11 Dear friends, I urge you, as foreigners and exiles, to abstain from sinful desires, which wage war against your soul. 12 Live such good lives among the pagans that, though they accuse you of doing wrong, they may see your good deeds and glorify God on the day he visits us. 13 Submit yourselves for the Lord’s sake to every human authority: whether to the emperor, as the supreme authority, 14 or to governors, who are sent by him to punish those who do wrong and to commend those who do right. 15 For it is God’s will that by doing good you should silence the ignorant talk of foolish people.
Peter is writing to Christians who live in places where they are not understood at best and are persecuted at worst. Two times he writes that in these circumstances Christians should “do good” for these reasons: So that accusers and critics would end up glorifying God and to silence the ignorant talk of foolish people. Christians are to be good citizens, especially by contributing to the good of others. After a long time and having witnessed the kindness of Christians, on the day of judgement the “haters” will glorify God. Such “good deeds” can also silence those who are intentionally trying to find fault with Christians and their beliefs. Acts of kindness done in Jesus name can be the best apologetic (Ps. Dale).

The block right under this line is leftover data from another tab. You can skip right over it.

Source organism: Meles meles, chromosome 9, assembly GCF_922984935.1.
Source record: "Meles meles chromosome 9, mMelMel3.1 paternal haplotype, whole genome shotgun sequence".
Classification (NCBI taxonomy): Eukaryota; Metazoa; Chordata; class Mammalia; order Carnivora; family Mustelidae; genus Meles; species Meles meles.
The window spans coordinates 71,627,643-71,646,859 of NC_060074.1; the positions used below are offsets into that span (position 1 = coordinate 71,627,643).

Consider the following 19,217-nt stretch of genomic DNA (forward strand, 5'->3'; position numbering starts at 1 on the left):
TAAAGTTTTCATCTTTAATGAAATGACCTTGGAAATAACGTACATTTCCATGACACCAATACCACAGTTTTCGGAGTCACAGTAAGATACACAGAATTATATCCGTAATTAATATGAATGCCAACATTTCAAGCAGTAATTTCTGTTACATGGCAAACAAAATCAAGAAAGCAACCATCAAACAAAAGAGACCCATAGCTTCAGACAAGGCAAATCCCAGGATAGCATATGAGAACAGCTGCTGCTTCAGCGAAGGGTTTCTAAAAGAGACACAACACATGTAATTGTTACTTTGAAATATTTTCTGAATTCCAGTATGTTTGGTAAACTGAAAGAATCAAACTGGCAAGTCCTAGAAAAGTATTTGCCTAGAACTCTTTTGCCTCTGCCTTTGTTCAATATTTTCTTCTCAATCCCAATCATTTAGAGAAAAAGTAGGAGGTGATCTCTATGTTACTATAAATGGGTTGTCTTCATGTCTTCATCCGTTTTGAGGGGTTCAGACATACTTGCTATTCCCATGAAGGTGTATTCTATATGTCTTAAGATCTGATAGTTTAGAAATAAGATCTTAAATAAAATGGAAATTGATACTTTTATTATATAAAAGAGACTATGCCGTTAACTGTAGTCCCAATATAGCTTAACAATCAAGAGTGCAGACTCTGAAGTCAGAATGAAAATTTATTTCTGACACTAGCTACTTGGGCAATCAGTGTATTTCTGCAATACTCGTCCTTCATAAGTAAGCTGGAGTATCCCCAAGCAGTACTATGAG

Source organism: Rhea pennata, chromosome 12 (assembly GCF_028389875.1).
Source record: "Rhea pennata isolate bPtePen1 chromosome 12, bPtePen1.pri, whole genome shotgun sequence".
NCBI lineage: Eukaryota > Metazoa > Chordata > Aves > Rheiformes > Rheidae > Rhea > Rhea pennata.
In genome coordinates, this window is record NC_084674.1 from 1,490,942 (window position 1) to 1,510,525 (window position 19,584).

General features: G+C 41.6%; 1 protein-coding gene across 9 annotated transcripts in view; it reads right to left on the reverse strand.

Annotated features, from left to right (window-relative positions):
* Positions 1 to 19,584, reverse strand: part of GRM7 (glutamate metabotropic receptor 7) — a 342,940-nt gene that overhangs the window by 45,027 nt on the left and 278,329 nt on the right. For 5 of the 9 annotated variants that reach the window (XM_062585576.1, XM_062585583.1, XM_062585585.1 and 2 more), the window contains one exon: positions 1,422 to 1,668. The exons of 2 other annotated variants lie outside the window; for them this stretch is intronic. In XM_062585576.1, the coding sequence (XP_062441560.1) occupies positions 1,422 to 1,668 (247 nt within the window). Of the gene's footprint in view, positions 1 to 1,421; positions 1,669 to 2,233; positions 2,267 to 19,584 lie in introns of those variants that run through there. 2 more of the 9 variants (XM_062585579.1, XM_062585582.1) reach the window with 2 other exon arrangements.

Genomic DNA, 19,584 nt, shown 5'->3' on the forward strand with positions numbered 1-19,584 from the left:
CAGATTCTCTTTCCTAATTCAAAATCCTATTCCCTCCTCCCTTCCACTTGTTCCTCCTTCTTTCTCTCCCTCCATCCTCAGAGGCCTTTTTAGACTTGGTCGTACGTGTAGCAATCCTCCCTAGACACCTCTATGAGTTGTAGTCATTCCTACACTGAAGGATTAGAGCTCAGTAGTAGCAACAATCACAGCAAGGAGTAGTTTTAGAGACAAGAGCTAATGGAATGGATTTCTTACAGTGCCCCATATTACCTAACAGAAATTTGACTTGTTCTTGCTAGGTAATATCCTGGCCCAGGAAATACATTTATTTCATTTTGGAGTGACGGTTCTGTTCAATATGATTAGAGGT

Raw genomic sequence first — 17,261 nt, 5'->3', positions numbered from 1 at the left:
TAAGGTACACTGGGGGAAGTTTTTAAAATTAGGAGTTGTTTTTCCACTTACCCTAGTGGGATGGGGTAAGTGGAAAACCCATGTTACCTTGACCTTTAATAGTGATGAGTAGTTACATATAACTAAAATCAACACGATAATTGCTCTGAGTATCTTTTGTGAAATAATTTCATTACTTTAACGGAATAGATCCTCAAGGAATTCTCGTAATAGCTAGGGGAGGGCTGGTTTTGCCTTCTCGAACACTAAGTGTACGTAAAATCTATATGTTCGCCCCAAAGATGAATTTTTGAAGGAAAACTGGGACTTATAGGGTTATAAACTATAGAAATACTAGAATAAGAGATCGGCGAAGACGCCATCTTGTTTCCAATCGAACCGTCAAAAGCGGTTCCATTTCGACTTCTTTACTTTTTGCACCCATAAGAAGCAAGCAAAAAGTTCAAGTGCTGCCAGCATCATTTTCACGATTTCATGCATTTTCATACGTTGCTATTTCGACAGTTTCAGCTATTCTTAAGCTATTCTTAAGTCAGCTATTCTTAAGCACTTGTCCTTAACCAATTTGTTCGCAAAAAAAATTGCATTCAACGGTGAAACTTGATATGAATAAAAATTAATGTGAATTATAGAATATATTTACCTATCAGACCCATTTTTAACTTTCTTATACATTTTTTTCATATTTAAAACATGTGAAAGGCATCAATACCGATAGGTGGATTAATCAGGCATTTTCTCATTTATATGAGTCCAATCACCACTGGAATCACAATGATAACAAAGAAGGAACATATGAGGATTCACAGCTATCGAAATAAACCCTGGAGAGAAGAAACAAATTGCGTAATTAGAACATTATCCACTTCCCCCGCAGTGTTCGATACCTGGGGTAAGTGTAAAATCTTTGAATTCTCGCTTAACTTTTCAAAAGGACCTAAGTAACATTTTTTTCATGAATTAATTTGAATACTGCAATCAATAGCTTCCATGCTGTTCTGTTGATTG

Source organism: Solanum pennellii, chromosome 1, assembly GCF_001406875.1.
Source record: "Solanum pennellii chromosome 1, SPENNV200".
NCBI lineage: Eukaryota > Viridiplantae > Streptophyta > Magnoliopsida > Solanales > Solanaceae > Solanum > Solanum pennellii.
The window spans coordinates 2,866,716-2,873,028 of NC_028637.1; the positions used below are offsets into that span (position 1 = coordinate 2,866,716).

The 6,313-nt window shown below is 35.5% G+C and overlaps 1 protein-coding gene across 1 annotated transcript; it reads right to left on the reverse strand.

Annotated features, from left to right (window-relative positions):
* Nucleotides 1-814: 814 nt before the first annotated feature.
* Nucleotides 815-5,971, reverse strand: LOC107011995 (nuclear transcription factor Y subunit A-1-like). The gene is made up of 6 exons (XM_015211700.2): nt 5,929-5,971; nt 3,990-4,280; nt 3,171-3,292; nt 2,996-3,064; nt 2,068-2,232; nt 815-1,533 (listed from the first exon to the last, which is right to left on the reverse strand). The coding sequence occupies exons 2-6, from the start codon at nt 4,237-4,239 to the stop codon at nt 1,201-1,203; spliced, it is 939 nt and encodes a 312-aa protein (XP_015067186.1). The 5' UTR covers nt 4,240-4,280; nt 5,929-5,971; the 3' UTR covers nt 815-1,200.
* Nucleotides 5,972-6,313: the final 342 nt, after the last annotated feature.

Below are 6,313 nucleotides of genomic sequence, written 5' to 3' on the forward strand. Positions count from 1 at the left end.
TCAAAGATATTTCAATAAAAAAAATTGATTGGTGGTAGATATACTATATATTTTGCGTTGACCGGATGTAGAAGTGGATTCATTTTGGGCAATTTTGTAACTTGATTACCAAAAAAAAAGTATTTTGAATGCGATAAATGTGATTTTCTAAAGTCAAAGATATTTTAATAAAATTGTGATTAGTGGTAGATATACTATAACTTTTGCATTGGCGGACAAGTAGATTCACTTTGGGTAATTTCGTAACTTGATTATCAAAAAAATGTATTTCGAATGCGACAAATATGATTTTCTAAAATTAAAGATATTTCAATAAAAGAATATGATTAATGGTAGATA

Thoughts for the day
- What does this passage tell us about God and people?
- What do you feel God is telling you through this passage?
- What is one way you can apply this truth to your life today?
- Who can you encourage with this story/message?
Lift up an unanswered prayer to God and ask for a renewed sense of his patience and strength.